When The Truth Looks Like A Lie

nonverbal communication
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The witness had been accused of hurting her 14-year-old stepson by grabbing him by the arm. When she insisted that she had not hurt him her voice was sharp, her sentences halting, and she kept breaking eye contact. She had all the signs of lying. Except she wasn’t.

In training witnesses, I am extremely conscious of how this kind of nonverbal communication can be interpreted – and sometimes misinterpreted. I specifically use the word interpret, because communication is 90 percent nonverbal. Only 10 percent is about the words spoken. More important, our brains are built to prioritize the nonverbal. It is always on alert for disconnects between the words and the nonverbal signals. It’s part of what makes us human.


For example, your best friend says she’s fine, but she is grimacing, and her shoulders are hunched. Nonverbal trumps words every time, so in this case your brain tells you your friend is not telling you the truth. Which is the correct interpretation.

What about the opposite? What happens when the words are true but the nonverbal is sending out a false signal? This is critical when you’re preparing a witness to testify.


Testimony is not normal communication. It’s artificial. And it’s infused with stress, confrontation, anxiety, confusion, as well as time and procedural constraints.

Time and again I see witnesses struggle with their communication in these stilted circumstances. Their nonverbal can easily get out of sync with their words – for innocent reasons. A jury can interpret furtive glances as evasive or lying. When in reality the witness may be afraid of opposing counsel. A witness who puts their hand over their mouth when speaking can be interpreted as lying. But the truth is, they are afraid of saying the name of the man who robbed them.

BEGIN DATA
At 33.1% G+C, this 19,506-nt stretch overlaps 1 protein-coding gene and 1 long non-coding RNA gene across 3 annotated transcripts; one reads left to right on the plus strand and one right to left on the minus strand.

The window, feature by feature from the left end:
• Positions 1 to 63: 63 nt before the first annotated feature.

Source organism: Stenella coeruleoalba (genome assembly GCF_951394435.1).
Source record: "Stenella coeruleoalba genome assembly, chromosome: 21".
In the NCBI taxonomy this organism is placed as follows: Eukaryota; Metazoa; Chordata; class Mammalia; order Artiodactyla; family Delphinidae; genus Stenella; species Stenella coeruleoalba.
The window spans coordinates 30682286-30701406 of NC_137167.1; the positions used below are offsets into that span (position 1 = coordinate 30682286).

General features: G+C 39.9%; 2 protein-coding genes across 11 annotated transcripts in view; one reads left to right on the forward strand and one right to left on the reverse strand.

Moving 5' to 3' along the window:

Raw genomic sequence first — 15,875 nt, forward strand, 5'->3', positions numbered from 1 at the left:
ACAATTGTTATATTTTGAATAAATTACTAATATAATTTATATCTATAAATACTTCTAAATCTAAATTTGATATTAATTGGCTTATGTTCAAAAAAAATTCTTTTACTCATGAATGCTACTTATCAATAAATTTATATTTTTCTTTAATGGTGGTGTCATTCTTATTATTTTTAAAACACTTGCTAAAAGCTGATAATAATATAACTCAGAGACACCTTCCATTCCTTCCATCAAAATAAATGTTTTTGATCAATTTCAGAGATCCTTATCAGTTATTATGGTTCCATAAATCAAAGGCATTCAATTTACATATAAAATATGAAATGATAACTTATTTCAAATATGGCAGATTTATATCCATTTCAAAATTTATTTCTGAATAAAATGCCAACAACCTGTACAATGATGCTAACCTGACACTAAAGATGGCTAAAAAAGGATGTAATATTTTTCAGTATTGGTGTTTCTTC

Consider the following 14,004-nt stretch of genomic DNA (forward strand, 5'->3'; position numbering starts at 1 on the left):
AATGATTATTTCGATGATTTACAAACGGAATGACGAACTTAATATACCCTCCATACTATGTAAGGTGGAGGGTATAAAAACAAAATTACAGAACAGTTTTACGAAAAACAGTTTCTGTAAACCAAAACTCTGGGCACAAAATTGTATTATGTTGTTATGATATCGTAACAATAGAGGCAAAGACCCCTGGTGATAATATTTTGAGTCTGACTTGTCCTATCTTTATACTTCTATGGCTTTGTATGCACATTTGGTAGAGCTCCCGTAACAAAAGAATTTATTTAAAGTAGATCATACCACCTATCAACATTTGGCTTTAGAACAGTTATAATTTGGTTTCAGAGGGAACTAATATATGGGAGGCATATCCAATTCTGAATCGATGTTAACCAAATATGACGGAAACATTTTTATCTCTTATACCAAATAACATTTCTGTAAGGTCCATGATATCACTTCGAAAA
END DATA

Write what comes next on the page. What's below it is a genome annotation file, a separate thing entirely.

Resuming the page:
Attorneys sometimes overlook these disconnects between what a witness means and what they are projecting. I’ve seen devastating results when the jury misinterprets a witness’ communication.


Eye dart. Shifty eyes are a signal for lying. But, in the duress of testimony breaking eye contact can be a way to break the stress. Work with your witness, going over the toughest questions to desensitize them. When you’ve helped them lower their stress level they can maintain smoother eye contact.

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Breathing. Shortness of breath or panting is a stress response associated with lying. It’s also part of our fight or flight mechanism. Under the pressure of testimony, it’s not unusual at all. Teach your witness breathing and relaxation exercises until they can calm down and control their breathing at a more natural rhythm.

Mouth and nose. Anything that covers or distorts the mouth is a dead giveaway for lying. Under typical circumstances anything that obstructs the mouth is literally a “cover-up.” But often in emotionally charged testimony – rape, molestation, abuse, med mal, tragic accidents – the opposite is true. The witness is struggling to say the truth, out loud. Covering their mouth is an instinctive protection. Work with your witness to be able to say what they need to say in a strong, clear voice (with no hand on their mouth).

Rubbing your nose can also be a sign of dishonesty. Remember, that the interpretation of nonverbal signals happens on a subconscious level. I know it may sound superfluous, but if your witness has allergies or a cold, don’t allow the jury to jump to the wrong conclusion. Get some antihistamine.

Vulnerable body parts. When a person is lying they will often exhibit self-protection. They will cross their arms over their chest or put a hand on their neck or carotid artery or place their hands over their stomach. Again, these exact same actions can be a way of your honest witness to protect themselves from hostile cross examination, painful memories, or emotional testimony.


Witness can learn new skills to keep their nonverbal in sync with their verbal. When I work with witnesses, the first step is to make the witness aware of what isn’t working. I videotape every session and show them clips. It’s a powerful teaching tool and will fast-forward the learning curve. If they a bad habit to break, like rolling eyes or hunching over, I use a neuropsychology technique called pattern interrupt. Then, we work together on new skills that help them both speak the truth and project the truth in their body language.

Nonverbal communication will always trump words, so make sure you witness’s total communication package tells and shows the truth. Deborah Johnson, MC


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